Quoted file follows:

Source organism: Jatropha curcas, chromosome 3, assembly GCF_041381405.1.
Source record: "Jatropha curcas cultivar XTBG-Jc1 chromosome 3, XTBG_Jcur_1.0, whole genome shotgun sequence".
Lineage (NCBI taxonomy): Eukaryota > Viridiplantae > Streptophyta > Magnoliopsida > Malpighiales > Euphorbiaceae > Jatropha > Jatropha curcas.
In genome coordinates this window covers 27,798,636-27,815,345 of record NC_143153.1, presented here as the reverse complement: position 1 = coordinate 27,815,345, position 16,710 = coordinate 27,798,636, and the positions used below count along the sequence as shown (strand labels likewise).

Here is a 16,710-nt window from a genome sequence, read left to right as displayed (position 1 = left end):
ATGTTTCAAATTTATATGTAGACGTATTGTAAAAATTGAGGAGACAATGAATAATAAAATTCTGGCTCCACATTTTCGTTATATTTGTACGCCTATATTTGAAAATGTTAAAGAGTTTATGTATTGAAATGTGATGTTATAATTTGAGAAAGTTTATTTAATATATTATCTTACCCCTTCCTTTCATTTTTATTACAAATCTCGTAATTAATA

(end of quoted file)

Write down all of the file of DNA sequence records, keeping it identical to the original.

Source organism: Jatropha curcas, chromosome 3, assembly GCF_041381405.1.
Source record: "Jatropha curcas cultivar XTBG-Jc1 chromosome 3, XTBG_Jcur_1.0, whole genome shotgun sequence".
Lineage (NCBI taxonomy): Eukaryota > Viridiplantae > Streptophyta > Magnoliopsida > Malpighiales > Euphorbiaceae > Jatropha > Jatropha curcas.
In genome coordinates this window covers 27,798,636-27,815,345 of record NC_143153.1, presented here as the reverse complement: position 1 = coordinate 27,815,345, position 16,710 = coordinate 27,798,636, and the positions used below count along the sequence as shown (strand labels likewise).

Here is a 16,710-nt window from a genome sequence, read left to right as displayed (position 1 = left end):
ATGTTTCAAATTTATATGTAGACGTATTGTAAAAATTGAGGAGACAATGAATAATAAAATTCTGGCTCCACATTTTCGTTATATTTGTACGCCTATATTTGAAAATGTTAAAGAGTTTATGTATTGAAATGTGATGTTATAATTTGAGAAAGTTTATTTAATATATTATCTTACCCCTTCCTTTCATTTTTATTACAAATCTCGTAATTAATA